After graduation, Frederick went on to become member of the biology department faculty at Southern University in Baton Rouge, chair of the Department of Biology at Atlanta University in Georgia, and then ultimately to chair the Department of Botany at Howard University in Washington, D.C., where he retired in 1993. He was a prolific scholar with dozens of refereed journal articles, many on the induction of Dutch Elm Disease, book chapters and the discovery of new species of fungi.

As for being a Coug, Frederick simply says, “I have always prized it very highly.”

CAHNRS is more than agriculture. With 24 majors, 19 minors, and 27 graduate level programs, we are one of the largest, most diverse colleges at WSU. CAHNRS Cougs are making a difference in the wellbeing of individuals, families, and communities, improving ecological and economic systems, and advancing agricultural sciences.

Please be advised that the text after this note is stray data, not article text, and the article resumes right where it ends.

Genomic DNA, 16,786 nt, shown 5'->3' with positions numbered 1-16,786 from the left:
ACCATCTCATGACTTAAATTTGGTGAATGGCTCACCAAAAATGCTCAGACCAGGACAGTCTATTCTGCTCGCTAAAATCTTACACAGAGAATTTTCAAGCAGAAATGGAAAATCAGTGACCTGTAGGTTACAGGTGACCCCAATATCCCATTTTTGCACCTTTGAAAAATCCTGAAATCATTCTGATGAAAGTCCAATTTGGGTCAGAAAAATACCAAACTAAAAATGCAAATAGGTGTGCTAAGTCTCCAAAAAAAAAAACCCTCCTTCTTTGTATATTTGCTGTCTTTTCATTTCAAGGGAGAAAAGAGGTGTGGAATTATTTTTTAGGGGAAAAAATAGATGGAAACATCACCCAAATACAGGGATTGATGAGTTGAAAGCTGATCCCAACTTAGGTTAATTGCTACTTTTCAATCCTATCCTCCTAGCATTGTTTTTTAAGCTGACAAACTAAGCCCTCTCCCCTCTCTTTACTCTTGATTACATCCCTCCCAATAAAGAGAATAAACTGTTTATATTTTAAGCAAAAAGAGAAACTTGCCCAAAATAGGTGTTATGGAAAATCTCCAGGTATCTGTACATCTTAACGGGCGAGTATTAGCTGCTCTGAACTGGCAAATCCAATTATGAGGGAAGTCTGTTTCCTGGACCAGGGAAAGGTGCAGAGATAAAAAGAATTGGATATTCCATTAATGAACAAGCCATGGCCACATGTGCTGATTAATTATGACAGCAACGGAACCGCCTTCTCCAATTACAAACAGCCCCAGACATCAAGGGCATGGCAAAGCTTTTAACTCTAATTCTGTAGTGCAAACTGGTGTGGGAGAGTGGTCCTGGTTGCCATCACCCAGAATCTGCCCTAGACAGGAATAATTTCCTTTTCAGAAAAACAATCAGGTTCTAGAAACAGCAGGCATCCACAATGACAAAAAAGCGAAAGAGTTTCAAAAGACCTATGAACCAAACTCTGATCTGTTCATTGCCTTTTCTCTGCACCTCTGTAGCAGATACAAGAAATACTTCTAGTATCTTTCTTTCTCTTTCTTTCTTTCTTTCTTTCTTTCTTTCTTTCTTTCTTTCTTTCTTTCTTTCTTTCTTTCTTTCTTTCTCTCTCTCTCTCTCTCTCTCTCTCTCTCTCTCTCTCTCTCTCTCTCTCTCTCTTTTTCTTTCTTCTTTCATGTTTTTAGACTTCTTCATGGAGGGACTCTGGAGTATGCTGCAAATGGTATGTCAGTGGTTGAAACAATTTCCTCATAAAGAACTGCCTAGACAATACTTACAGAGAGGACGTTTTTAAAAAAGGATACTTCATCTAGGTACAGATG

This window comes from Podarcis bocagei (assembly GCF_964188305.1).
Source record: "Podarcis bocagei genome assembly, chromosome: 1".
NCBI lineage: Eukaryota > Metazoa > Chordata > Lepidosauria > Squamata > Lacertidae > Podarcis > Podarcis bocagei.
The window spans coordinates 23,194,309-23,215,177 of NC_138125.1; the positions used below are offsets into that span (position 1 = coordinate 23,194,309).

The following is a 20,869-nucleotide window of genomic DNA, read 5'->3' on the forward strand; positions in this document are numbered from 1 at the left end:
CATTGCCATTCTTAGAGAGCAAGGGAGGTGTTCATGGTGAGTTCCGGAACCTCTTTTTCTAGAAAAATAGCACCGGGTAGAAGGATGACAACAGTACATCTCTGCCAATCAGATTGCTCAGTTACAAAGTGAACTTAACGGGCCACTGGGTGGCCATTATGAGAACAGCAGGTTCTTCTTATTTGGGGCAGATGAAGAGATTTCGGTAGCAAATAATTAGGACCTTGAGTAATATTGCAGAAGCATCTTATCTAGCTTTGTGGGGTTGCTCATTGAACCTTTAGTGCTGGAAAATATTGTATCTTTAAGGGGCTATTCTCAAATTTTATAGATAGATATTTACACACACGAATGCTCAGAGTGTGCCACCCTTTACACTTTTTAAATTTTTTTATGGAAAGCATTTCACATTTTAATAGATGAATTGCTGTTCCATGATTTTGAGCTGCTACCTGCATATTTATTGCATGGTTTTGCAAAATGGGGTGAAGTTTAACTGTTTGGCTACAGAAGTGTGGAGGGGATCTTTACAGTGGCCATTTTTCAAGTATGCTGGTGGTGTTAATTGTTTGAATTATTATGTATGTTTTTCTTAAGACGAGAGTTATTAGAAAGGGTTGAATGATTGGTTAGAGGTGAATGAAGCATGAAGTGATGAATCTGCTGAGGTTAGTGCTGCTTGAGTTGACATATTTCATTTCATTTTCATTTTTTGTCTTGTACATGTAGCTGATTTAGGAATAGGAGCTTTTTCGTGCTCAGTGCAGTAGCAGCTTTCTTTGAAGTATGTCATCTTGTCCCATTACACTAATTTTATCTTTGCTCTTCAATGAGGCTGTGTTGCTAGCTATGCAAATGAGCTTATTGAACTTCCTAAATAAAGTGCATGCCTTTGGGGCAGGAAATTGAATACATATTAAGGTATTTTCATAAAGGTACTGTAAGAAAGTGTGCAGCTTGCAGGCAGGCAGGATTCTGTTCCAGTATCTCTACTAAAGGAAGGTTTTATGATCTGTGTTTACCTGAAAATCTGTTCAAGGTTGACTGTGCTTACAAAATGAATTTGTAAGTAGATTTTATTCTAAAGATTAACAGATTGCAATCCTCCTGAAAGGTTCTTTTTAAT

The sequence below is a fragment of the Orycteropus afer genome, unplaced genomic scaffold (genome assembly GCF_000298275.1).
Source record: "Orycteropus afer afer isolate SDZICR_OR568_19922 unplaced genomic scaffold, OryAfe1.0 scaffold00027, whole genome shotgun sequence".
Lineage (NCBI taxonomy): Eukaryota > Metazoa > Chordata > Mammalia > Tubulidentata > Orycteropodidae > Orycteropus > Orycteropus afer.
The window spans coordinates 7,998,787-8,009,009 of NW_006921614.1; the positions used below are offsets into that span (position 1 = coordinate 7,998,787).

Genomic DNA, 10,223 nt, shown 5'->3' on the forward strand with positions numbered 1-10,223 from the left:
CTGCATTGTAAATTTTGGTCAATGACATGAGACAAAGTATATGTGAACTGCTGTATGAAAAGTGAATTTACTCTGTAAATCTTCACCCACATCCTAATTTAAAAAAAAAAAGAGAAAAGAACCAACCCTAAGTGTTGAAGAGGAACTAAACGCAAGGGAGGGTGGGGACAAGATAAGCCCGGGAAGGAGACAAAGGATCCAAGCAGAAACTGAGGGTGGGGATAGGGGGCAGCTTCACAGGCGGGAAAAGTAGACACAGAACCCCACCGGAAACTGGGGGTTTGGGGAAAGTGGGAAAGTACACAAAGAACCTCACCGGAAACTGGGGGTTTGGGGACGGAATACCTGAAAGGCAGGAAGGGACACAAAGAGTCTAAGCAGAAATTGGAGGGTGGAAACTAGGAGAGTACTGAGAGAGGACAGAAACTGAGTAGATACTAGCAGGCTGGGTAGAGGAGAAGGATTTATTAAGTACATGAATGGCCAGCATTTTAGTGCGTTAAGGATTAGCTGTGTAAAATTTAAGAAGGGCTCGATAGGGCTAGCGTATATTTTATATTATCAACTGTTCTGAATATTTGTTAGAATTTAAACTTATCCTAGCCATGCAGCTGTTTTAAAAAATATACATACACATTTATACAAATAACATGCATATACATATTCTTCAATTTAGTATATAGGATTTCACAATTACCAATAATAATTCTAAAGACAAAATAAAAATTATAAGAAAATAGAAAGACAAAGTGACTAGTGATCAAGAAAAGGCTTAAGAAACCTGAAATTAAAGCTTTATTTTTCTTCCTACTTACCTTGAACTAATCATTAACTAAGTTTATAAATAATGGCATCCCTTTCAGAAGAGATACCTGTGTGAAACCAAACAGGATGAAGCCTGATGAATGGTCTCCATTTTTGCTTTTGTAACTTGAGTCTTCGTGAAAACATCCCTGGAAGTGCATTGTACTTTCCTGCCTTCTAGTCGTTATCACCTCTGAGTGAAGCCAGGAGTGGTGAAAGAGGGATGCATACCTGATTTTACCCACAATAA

FACTS

Discovery

CAHNRS leads in discovery through its high-quality research programs. In 2014, CAHNRS received research funding exceeding $81.5M. This accounts for nearly 40% of all research funding received by WSU.  

The Rock Doc

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Dr. Kirsten Peters

The Rock Doc is a nationally syndicated newspaper column written by Dr. Kirsten Peters, covering many scientific and research related topics in a upbeat and entertaining fashion. Dr. Peter’s humor and anecdotes help to bring these stories to a public audience by showing how they affect everyday life. The most recent articles are linked below.



Students

Fall undergradsUndergraduate Studies

Check out every department and program CAHNRS has to offer, from Interior Design to Agriculture to Wildlife Ecology. We have 13 departments and schools to prepare you for your chosen career.